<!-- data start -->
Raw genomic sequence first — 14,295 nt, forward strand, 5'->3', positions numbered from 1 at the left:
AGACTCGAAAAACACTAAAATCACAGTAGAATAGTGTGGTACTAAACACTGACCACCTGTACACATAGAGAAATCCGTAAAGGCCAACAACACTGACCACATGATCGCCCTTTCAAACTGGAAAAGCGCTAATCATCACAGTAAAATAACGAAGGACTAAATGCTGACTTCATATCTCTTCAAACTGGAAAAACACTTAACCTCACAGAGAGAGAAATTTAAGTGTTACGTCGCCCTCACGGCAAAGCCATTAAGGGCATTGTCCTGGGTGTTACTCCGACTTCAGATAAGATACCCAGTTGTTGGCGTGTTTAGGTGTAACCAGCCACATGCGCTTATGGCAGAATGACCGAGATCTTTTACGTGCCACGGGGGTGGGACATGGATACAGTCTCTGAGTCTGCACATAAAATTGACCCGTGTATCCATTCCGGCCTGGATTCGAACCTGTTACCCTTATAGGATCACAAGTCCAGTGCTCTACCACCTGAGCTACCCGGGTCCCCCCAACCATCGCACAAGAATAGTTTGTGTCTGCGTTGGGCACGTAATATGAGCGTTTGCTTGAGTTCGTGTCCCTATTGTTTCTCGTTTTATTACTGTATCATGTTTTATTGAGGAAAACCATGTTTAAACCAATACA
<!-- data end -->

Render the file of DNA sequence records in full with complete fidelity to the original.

Raw genomic sequence first — 14,295 nt, forward strand, 5'->3', positions numbered from 1 at the left:
AGACTCGAAAAACACTAAAATCACAGTAGAATAGTGTGGTACTAAACACTGACCACCTGTACACATAGAGAAATCCGTAAAGGCCAACAACACTGACCACATGATCGCCCTTTCAAACTGGAAAAGCGCTAATCATCACAGTAAAATAACGAAGGACTAAATGCTGACTTCATATCTCTTCAAACTGGAAAAACACTTAACCTCACAGAGAGAGAAATTTAAGTGTTACGTCGCCCTCACGGCAAAGCCATTAAGGGCATTGTCCTGGGTGTTACTCCGACTTCAGATAAGATACCCAGTTGTTGGCGTGTTTAGGTGTAACCAGCCACATGCGCTTATGGCAGAATGACCGAGATCTTTTACGTGCCACGGGGGTGGGACATGGATACAGTCTCTGAGTCTGCACATAAAATTGACCCGTGTATCCATTCCGGCCTGGATTCGAACCTGTTACCCTTATAGGATCACAAGTCCAGTGCTCTACCACCTGAGCTACCCGGGTCCCCCCAACCATCGCACAAGAATAGTTTGTGTCTGCGTTGGGCACGTAATATGAGCGTTTGCTTGAGTTCGTGTCCCTATTGTTTCTCGTTTTATTACTGTATCATGTTTTATTGAGGAAAACCATGTTTAAACCAATACA